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Publication numberUS4090165 A
Publication typeGrant
Application numberUS 05/727,398
Publication dateMay 16, 1978
Filing dateSep 29, 1976
Priority dateSep 29, 1976
Publication number05727398, 727398, US 4090165 A, US 4090165A, US-A-4090165, US4090165 A, US4090165A
InventorsJames T. Rae
Original AssigneeRae James T
Export CitationBiBTeX, EndNote, RefMan
External Links: USPTO, USPTO Assignment, Espacenet
Thermostat range limiter
US 4090165 A
Abstract
A device is disclosed which is easily installed in a standard thermostat mechanism to limit the range of temperature to which the thermostat may be adjusted. The device is a generally flat template which is internally installed in the thermostat and physically limits the amount of movement available to the temperature setting member of the thermostat. The thermostat range limiter is easily removed by removing the thermostat cover to facilitate using another limiter having a different range. However, its internal location thwarts overcoming the limited range by the average user of the thermostat.
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Claims(7)
I claim:
1. In a thermostat having a base; a switch electrically connected to a control circuit of a heating and/or cooling system such that opening and closing of the switch controls the actuation of the heating and/or cooling system; ambient temperature responsive means attached to the base and connected to the switch such that movement of the ambient temperature responsive means caused by changes in ambient temperature opens and closes the switch; means for varying the temperature at which the ambient temperature responsive means causes the switch to open or close, said means including a manually operable temperature setting member pivotally attached to the base; and a cover removably attached to the base, the improvement comprising a range limiter comprising:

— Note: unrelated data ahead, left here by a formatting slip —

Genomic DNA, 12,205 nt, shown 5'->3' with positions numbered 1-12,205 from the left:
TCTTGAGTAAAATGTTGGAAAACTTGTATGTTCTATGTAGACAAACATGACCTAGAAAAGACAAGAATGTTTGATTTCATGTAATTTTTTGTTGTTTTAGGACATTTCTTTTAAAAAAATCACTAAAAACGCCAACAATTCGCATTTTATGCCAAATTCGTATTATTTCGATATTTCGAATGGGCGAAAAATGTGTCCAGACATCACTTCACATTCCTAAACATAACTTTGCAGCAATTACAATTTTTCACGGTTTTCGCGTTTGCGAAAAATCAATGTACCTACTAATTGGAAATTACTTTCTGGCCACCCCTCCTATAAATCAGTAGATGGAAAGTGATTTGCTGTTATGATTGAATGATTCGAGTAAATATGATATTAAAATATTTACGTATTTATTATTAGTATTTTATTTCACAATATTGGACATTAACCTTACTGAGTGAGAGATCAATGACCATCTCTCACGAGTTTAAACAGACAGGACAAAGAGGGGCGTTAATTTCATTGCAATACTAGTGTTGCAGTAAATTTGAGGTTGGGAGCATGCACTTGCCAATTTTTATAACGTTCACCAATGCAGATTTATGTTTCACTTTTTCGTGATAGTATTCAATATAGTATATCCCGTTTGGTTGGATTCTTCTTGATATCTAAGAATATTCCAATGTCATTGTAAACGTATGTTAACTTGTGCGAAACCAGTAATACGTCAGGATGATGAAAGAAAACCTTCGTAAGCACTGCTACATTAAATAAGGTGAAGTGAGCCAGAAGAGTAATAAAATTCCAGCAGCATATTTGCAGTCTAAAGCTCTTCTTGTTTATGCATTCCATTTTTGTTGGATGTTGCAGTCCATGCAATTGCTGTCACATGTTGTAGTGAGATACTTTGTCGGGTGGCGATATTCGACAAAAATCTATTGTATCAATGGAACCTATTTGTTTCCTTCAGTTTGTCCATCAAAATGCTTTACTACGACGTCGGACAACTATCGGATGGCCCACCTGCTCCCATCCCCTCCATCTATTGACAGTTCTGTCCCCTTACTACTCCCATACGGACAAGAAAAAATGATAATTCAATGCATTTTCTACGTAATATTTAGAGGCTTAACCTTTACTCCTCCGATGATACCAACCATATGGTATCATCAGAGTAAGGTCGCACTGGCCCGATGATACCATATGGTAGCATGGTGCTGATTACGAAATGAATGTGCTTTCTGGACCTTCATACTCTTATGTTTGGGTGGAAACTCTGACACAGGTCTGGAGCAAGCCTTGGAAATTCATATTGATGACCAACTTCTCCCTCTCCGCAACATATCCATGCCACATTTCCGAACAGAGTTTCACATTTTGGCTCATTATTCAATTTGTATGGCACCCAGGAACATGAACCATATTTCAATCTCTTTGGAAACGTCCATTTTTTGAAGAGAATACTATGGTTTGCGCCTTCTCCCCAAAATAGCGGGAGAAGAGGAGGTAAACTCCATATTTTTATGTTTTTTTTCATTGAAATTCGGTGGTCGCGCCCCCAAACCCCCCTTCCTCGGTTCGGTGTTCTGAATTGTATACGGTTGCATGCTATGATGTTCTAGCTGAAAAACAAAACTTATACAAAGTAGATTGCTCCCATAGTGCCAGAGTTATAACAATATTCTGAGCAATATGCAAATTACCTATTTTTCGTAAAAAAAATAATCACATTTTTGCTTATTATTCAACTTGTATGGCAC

(a) a generally flat body portion having a generally rectangular shape;
(b) at least two flanges extending from one edge of said flat body portion, said flange being spaced laterally apart so as to define a notch therebetween; and
(c) means to attach said flat body portion to said thermostat such that the range limiter is within said cover and said temperature setting member protrudes through said notch.
2. The thermostat range limiter of claim 1 wherein said flanges are coplanar and extend generally perpendicularly from said flat body portion.
3. The thermostat range limiter of claim 2 wherein said means to attach said flat body attaches said flat body to the base of the thermostat.
4. The thermostat range limiter of claim 1 wherein said flanges are coplanar with the generally flat body portion.
5. The thermostat range limiter of claim 4 wherein said means to attach said flat body attaches said flat body to the cover of the thermostat.
6. The thermostat range limiter of claim 2 wherein said flat body portion has an indentation on each lateral edge thereof.
7. The thermostat range limiter of claim 6 further comprising a pair of generally parallel tabs extending perpendicularly from the lowermost lateral corners of the flat body portion, said tabs being deformable to attach the range limiter to the thermostat.
Description
BACKGROUND OF THIS INVENTION